internal stressors
stressors which originate outside the individual are known as what?
external stressors
these type of stressors occur at predictable times during a person's life.
developmental stressors
this type of stressors occur at unpredictable times and may occur at any time.
situational stressor
true or false? stress may be a positive or negative experience.
which two hormones are released in large amounts during the "shock phase" of the "alarm reaction" after initially experiencing a stressor?
the primary response to a stressor, the "shock phase" is also known as the "fight or flight" response. how long does it last?
1 minute to 24 hours
define "illness behavior"
a coping mechanism which involves ways individuals describe, monitor, and interpret their symptoms, take remedial actions, and use the health care system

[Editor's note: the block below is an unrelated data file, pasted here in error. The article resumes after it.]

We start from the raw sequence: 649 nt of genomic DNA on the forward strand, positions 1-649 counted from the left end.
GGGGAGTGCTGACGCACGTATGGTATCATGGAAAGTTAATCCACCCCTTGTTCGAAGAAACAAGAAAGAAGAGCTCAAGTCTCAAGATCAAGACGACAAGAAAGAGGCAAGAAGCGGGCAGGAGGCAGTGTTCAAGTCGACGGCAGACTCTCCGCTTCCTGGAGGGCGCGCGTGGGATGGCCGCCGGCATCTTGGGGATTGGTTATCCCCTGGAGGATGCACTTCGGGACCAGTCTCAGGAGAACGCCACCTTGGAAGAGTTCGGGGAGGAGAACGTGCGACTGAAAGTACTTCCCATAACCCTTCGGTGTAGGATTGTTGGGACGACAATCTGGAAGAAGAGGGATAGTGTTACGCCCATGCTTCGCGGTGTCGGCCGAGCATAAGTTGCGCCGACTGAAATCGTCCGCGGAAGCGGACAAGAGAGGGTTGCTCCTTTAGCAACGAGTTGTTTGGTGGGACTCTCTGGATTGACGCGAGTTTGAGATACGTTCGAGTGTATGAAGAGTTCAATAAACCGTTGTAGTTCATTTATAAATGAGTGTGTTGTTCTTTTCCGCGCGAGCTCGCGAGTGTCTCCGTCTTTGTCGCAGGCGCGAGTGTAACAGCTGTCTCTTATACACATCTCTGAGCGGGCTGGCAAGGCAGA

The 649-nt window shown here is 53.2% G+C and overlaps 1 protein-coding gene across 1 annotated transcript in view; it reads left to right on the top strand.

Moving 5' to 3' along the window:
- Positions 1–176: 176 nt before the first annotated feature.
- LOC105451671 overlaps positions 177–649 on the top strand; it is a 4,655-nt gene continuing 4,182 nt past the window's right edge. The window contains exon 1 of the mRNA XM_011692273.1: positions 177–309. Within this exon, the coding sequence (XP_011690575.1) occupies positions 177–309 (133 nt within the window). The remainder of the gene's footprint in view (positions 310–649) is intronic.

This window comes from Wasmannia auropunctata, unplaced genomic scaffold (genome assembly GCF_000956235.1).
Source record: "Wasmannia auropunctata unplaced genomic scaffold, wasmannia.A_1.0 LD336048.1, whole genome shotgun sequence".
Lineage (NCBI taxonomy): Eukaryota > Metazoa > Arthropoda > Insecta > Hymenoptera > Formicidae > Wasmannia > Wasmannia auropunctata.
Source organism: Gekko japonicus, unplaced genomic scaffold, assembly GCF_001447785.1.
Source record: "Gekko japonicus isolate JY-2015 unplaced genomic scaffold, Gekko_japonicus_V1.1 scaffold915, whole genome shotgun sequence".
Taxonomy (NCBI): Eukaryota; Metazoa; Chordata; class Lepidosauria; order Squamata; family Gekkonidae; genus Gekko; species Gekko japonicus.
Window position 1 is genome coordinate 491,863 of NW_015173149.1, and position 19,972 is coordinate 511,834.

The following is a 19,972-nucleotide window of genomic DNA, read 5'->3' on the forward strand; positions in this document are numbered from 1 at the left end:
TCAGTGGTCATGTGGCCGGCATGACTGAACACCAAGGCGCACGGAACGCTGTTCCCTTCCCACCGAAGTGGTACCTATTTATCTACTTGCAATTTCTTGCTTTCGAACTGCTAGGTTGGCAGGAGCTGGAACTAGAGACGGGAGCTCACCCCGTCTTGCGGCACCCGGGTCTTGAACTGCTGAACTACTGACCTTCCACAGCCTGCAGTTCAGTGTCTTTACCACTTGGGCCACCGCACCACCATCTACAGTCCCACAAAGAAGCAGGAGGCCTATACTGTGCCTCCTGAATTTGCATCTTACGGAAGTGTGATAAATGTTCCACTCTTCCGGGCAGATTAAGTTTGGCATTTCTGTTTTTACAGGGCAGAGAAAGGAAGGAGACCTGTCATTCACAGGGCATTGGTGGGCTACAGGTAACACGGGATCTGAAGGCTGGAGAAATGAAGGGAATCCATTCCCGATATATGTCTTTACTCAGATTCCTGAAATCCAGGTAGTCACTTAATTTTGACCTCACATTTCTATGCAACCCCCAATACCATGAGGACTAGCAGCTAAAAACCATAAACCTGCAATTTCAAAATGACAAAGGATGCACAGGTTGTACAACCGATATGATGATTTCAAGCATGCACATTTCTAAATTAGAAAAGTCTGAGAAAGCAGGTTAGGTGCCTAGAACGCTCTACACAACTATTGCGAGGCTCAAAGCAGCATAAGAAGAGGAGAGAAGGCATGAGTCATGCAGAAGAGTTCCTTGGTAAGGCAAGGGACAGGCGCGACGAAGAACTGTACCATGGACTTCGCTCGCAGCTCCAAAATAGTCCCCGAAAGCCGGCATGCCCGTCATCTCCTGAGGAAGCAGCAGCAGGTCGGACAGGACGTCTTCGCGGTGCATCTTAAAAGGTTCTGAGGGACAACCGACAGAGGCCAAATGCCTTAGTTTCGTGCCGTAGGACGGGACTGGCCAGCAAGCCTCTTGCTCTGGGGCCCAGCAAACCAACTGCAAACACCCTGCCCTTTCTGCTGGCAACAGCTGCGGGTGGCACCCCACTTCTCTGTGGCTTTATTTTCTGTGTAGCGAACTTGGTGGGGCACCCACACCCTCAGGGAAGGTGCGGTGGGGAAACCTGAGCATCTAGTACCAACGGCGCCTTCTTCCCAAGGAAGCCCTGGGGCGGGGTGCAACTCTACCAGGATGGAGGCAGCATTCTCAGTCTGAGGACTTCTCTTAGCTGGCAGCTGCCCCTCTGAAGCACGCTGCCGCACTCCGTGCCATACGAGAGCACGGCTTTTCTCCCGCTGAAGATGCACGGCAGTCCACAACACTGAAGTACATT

list 4 aspects of the sick role
-clients are not held responsible for their condition
-clients are excused from certain social roles and tasks
-clients are obliged to try to get well as soon as possible
-clients or their families are obliged to seek competent help
what is an "illness"?
illness is a highly personal state in which the person's physical, emotional, intellectual, social, developmental, or spiritual functioning is thought to be diminished.
what is a disease?
an aleration in body function resulting in a reduction of capacities or a shortening of the normal life span.
how long does a chronic illness usually last?
6 months or longer
the first stage of illness, the "symptom experiences" has 3 aspects. what are these aspects?
-the physical experience of symptoms